David Bourget (Western Ontario)
David Chalmers (ANU, NYU)
Rafael De Clercq
Jack Alan Reynolds
Learn more about PhilPapers
We consider a panel of experts asked to assign probabilities to events, both logically simple and complex. The events evaluated by different experts are based on overlapping sets of variables but may otherwise be distinct. The union of all the judgments will likely be probabilistic incoherent. We address the problem of revising the probability estimates of the panel so as to produce a coherent set that best represents the group’s expertise.
|Keywords||No keywords specified (fix it)|
|Categories||categorize this paper)|
Setup an account with your affiliations in order to access resources via your University's proxy server
Configure custom proxy (use this if your affiliation does not provide a proxy)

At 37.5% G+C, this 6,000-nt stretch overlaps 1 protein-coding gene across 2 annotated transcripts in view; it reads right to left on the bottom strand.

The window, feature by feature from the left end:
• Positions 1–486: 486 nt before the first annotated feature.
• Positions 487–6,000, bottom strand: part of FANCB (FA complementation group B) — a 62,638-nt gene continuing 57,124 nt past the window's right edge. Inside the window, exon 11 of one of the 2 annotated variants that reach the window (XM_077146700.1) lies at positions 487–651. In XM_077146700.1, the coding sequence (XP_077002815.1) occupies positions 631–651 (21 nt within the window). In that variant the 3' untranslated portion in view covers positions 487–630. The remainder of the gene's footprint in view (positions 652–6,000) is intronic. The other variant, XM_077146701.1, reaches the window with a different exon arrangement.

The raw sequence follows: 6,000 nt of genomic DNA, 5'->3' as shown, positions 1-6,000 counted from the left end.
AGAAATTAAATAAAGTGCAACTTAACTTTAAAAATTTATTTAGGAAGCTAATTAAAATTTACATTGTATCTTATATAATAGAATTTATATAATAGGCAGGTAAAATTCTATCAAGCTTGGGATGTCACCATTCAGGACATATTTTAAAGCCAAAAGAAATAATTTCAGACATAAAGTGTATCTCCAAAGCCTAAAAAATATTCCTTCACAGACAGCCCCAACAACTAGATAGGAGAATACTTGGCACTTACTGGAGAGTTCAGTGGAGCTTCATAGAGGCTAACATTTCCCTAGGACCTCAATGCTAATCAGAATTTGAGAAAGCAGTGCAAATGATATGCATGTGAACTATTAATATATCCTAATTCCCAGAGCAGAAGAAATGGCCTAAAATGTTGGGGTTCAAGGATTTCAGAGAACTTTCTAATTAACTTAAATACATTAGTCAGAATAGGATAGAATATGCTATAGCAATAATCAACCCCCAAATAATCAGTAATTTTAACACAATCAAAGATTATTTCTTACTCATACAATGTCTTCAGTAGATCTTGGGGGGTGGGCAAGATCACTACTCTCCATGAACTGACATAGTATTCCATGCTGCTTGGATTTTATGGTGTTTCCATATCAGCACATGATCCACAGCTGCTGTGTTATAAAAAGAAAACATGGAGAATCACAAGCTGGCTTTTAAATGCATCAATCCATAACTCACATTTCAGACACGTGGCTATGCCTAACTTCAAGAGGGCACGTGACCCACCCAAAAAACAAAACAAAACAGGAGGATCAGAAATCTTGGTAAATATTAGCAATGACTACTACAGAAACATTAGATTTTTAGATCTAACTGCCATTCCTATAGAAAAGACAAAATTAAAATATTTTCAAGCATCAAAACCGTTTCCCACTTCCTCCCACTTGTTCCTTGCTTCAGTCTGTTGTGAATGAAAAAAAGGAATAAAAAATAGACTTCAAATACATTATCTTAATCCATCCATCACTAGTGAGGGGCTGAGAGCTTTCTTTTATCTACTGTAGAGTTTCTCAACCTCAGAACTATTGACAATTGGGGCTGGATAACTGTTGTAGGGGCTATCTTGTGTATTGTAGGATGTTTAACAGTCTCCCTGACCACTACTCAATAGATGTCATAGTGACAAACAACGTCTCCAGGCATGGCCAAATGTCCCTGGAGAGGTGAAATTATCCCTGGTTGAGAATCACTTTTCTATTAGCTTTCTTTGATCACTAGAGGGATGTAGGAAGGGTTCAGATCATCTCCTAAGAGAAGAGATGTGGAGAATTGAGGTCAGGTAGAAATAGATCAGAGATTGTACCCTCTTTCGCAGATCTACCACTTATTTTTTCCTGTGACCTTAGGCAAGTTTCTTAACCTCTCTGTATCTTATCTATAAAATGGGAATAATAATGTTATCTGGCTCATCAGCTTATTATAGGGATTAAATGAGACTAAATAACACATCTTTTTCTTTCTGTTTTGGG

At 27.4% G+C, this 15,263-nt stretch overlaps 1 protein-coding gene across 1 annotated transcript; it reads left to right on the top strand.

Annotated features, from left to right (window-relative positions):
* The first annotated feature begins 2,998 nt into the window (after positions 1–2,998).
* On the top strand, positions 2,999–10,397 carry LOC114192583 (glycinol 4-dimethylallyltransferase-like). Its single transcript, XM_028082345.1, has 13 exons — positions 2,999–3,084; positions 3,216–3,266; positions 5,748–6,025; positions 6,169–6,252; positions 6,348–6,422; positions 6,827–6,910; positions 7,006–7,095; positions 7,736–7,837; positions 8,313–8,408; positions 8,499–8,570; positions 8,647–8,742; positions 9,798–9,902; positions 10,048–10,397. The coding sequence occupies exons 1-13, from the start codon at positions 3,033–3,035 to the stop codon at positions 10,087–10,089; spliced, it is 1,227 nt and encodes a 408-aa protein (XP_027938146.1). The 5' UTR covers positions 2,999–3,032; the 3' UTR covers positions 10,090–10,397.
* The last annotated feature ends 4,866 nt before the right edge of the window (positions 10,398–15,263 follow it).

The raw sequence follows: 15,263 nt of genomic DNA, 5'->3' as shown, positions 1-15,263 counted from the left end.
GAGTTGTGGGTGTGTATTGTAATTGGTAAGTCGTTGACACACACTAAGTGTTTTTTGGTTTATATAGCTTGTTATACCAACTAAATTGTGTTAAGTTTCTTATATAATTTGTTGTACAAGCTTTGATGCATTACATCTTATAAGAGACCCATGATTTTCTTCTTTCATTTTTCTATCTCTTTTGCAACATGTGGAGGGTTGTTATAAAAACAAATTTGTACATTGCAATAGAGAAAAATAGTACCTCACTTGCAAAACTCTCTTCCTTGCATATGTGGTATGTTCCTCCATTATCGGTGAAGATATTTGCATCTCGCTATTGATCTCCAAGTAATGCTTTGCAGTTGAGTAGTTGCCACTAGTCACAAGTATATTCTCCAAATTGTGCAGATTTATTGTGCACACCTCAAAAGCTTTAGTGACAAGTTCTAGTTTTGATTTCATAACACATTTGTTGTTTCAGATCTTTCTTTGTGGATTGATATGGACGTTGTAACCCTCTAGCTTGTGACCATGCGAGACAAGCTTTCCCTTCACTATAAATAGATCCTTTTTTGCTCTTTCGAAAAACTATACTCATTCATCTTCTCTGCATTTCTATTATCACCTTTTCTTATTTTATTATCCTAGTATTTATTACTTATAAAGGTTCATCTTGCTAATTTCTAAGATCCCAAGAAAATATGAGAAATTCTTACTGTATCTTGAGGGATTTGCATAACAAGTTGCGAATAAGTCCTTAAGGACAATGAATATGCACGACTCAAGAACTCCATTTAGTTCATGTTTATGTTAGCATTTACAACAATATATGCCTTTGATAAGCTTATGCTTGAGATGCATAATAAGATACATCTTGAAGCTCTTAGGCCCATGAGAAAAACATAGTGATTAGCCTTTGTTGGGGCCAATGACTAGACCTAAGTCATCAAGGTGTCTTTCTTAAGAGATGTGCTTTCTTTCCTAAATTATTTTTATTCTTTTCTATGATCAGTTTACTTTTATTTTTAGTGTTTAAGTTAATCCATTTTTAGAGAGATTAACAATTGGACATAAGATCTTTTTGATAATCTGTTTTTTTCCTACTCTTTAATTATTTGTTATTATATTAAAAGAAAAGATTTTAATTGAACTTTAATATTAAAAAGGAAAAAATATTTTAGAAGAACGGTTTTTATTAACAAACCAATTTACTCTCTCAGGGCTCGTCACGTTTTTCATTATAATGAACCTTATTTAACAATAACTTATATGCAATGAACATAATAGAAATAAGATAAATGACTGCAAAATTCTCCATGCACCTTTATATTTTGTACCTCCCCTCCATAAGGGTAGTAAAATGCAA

|Through your library||
References found in this work BETA
No references found.
Citations of this work BETA
No citations found.
Similar books and articles
Robert M. Veatch (1991). Consensus of Expertise: The Role of Consensus of Experts in Formulating Public Policy and Estimating Facts. Journal of Medicine and Philosophy 16 (4):427-445.
David H. Krantz, Daniel Osherson & Nicolao Bonini, The Relation Between Probability and Evidence Judgment: An Extension of Support Theory*†.
Guanchun Wang, Sanjeev Kulkarni & Daniel N. Osherson, Improving Aggregated Forecasts of Probability.
Jiaying Zhao, Anuj Shah & Daniel Osherson (2009). On the Provenance of Judgments of Conditional Probability. Cognition 113 (1):26-36.
Added to index2009-01-28
Total downloads4 ( #251,741 of 1,098,429 )
Recent downloads (6 months)1 ( #285,057 of 1,098,429 )
How can I increase my downloads?